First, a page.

Article 50 negotiations: Implications of 'no deal' Contents

1The Article 50 process

Box 1: Article 50 of the Treaty on European Union

(1) Any Member State may decide to withdraw from the Union in accordance with its own constitutional requirements.

(2) A Member State which decides to withdraw shall notify the European Council of its intention. In the light of the guidelines provided by the European Council, the Union shall negotiate and conclude an agreement with that State, setting out the arrangements for its withdrawal, taking account of the framework for its future relationship with the Union. That agreement shall be negotiated in accordance with Article 218(3) of the Treaty on the Functioning of the European Union. It shall be concluded on behalf of the Union by the Council, acting by a qualified majority, after obtaining the consent of the European Parliament.

(3) The Treaties shall cease to apply to the State in question from the date of entry into force of the withdrawal agreement or, failing that, two years after the notification referred to in paragraph 2, unless the European Council, in agreement with the Member State concerned, unanimously decides to extend this period.

(4) For the purposes of paragraphs 2 and 3, the member of the European Council or of the Council representing the withdrawing Member State shall not participate in the discussions of the European Council or Council or in decisions concerning it.

(5) A qualified majority shall be defined in accordance with Article 238(3)(b) of the Treaty on the Functioning of the European Union.

(6) If a State which has withdrawn from the Union asks to rejoin, its request shall be subject to the procedure referred to in Article 49.

Source: EUR-LEX

The divorce settlement and the future relationship

10.Article 50 leaves considerable room for interpretation regarding the extent to which the ‘future framework’ for relations between a withdrawing state and the remaining EU should be included in the negotiations and the final agreement. Witnesses to this inquiry suggested that the negotiations would be likely to involve three separate but inter-related deals: a “divorce” settlement, a transitional arrangement, and a deal on the long-term relationship.6

11.Thus far, the UK and EU have expressed different views about both the content and the timing of the Article 50 process. As the Prime Minister set out in her Lancaster House speech, the UK Government hopes to negotiate the exit deal and the terms of the future relationship in parallel and to agree both at the end of the Article 50 period.7 Michel Barnier, however, has said the European Commission will only commence talks on the future relationship between the EU and UK after the ‘divorce’ settlement has been reached. On 19 February, for example, the Financial Times reported:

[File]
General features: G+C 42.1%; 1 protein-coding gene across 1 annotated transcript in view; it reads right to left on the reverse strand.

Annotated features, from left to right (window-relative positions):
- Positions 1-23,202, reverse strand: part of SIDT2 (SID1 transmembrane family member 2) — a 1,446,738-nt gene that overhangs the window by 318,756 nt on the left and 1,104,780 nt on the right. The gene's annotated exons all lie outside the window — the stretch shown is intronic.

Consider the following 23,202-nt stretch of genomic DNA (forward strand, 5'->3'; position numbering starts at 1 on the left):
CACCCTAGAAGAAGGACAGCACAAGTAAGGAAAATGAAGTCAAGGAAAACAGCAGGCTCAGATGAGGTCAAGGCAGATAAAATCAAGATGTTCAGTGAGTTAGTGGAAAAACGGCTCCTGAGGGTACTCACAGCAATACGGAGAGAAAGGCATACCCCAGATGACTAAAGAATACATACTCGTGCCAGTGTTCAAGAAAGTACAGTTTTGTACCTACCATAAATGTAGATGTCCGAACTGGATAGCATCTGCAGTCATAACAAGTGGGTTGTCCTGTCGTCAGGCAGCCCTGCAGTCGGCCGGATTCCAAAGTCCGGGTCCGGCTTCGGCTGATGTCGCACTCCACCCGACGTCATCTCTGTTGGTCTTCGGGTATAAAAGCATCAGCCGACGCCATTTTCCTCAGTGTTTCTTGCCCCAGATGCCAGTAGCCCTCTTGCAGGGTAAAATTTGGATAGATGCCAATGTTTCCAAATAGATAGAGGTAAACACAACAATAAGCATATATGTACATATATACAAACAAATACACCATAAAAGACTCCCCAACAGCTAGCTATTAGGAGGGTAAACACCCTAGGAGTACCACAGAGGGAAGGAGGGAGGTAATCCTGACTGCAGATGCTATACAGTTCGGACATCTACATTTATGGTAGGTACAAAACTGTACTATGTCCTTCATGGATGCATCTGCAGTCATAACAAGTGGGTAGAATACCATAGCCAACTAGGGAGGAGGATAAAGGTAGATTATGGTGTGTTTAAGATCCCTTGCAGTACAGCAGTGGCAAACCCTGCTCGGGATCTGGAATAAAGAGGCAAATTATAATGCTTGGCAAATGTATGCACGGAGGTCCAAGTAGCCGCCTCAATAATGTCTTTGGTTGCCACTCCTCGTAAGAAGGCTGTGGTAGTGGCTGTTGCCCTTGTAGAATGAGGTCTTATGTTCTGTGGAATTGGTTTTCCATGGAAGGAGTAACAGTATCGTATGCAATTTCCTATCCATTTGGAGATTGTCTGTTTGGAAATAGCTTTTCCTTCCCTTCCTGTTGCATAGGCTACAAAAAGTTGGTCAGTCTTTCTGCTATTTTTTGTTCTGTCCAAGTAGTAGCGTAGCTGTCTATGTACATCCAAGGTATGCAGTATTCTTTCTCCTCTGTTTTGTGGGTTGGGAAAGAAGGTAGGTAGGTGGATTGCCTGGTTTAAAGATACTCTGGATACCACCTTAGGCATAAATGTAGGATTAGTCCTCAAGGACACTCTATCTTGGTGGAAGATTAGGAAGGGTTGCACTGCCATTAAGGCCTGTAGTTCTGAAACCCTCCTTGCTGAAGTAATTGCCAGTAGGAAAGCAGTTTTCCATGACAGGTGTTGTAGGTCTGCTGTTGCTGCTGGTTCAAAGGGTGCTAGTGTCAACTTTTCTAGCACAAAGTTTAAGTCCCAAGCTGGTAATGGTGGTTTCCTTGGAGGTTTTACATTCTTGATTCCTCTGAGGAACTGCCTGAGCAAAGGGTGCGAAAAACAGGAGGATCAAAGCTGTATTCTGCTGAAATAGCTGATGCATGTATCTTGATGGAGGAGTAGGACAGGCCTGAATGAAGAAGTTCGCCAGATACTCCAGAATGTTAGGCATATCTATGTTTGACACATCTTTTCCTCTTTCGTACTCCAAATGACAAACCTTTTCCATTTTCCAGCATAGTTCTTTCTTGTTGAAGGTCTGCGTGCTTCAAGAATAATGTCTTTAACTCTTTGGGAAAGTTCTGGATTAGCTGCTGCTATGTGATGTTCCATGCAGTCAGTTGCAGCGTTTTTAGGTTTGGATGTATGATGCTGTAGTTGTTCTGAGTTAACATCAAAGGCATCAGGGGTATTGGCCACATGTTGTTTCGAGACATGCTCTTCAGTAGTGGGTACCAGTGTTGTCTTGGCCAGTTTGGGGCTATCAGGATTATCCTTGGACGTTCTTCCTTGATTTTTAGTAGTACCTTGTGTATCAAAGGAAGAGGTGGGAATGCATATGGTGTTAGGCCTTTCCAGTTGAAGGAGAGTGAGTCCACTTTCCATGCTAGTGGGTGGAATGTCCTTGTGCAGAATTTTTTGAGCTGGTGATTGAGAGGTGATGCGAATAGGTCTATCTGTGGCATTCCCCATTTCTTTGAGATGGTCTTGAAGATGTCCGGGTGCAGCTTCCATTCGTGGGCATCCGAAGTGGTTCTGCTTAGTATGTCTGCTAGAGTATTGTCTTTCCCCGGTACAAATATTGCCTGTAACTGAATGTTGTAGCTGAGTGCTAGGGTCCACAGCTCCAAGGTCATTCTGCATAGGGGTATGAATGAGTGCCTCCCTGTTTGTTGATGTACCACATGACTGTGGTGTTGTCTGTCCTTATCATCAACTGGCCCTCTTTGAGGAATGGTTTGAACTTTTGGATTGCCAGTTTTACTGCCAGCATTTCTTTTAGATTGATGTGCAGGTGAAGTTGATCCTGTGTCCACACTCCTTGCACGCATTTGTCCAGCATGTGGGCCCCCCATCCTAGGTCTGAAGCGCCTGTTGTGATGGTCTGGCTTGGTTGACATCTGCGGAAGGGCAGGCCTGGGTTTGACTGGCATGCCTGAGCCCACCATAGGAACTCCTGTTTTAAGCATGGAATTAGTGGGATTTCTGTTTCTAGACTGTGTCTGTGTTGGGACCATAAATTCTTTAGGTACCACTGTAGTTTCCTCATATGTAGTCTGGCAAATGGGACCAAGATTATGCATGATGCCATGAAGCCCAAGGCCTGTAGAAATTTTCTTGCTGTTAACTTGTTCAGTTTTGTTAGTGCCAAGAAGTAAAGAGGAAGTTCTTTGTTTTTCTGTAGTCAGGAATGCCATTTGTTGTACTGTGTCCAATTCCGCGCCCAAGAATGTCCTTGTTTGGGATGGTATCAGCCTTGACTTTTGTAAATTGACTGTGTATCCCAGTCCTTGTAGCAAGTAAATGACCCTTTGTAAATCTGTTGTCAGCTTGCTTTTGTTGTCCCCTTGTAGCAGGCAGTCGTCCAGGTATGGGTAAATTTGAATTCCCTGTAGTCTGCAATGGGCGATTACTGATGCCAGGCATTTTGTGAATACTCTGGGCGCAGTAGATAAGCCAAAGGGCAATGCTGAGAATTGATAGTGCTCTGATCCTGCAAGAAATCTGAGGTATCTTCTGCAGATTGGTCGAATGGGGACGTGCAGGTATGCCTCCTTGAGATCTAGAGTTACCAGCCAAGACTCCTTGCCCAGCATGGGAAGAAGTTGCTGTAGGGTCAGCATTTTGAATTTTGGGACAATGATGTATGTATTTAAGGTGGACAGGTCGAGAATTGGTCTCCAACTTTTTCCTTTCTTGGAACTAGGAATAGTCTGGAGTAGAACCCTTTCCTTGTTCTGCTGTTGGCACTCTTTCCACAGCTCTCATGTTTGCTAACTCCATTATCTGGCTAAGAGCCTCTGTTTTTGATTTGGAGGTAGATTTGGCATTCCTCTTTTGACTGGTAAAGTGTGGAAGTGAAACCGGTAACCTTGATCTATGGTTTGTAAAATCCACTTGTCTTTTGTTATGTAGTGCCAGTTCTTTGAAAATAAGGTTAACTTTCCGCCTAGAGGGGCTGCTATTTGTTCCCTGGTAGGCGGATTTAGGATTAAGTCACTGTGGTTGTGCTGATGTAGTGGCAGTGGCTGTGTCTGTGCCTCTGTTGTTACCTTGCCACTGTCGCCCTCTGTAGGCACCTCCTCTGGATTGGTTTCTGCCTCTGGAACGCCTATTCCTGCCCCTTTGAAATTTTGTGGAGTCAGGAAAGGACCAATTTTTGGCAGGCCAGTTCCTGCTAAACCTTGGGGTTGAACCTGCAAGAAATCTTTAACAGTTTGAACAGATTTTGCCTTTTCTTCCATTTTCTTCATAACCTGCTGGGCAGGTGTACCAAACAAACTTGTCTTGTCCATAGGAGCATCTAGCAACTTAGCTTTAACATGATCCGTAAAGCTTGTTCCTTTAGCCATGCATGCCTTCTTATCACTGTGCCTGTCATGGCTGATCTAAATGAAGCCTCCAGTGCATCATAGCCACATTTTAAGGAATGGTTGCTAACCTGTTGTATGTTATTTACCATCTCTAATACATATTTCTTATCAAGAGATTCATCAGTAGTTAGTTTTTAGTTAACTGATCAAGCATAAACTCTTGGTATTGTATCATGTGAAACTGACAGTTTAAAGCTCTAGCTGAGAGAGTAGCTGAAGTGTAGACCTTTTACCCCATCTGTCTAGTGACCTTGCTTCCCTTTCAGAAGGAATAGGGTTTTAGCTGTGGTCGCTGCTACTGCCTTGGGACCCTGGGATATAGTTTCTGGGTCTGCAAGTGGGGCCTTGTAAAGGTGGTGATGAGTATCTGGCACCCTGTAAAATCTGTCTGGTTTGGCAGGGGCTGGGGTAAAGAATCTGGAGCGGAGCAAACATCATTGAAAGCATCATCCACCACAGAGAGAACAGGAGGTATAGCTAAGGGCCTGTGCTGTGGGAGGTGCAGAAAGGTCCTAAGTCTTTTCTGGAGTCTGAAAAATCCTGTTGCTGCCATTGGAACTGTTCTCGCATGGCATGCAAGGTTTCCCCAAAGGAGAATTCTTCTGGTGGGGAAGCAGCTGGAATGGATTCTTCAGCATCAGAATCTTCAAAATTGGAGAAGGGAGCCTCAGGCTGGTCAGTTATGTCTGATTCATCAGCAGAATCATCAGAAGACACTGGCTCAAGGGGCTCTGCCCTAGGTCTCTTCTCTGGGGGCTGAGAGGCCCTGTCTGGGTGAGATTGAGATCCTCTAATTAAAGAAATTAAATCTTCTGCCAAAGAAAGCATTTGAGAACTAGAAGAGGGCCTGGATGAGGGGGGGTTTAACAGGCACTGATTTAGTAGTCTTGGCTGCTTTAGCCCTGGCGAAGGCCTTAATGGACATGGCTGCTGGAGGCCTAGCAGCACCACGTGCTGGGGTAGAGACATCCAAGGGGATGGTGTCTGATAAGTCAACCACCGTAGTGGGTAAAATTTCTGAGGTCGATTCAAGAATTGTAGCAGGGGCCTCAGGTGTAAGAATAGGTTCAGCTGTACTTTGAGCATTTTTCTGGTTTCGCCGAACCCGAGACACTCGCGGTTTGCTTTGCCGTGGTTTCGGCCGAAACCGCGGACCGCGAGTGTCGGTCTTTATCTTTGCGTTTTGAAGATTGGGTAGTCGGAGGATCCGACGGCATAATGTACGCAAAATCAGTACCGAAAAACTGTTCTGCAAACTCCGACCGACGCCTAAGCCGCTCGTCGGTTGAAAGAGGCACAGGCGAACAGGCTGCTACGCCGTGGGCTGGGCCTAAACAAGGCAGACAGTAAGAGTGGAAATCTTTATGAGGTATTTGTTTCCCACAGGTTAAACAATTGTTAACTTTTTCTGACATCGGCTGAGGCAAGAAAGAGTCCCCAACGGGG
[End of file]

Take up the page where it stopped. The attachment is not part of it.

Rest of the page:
In recent weeks Mr Barnier has outlined to the EU’s remaining 27 members his views on the timing and order of talks, which moves from basic terms for the disentanglement, to scoping future trade relations and finally to preparations for a transition. “He thinks we will be discussing money and acquired rights [of expatriate citizens] until December,” said one senior eurozone official in contact with Mr Barnier. “No trade, nothing about the future, just the past.”8

12.The question of what specific policy issues will be covered by the Article 50 withdrawal deal also has yet to be settled, and is likely to be among the first items to be negotiated by the UK and EU.9 The House of Commons Committee on Exiting the EU concluded in January 2017 that, at a “bare minimum”, by the time the UK leaves the EU, some clarity should have been provided around:

13.The Government has indicated that it intends to pursue the possibility of transitional arrangements, or what it calls “a phased process of implementation.” Calls for implementing transitional arrangements have come from several quarters, including the Committee on Exiting the EU and the Institute of Directors.11 The Government’s White Paper on its objectives for exiting the EU says: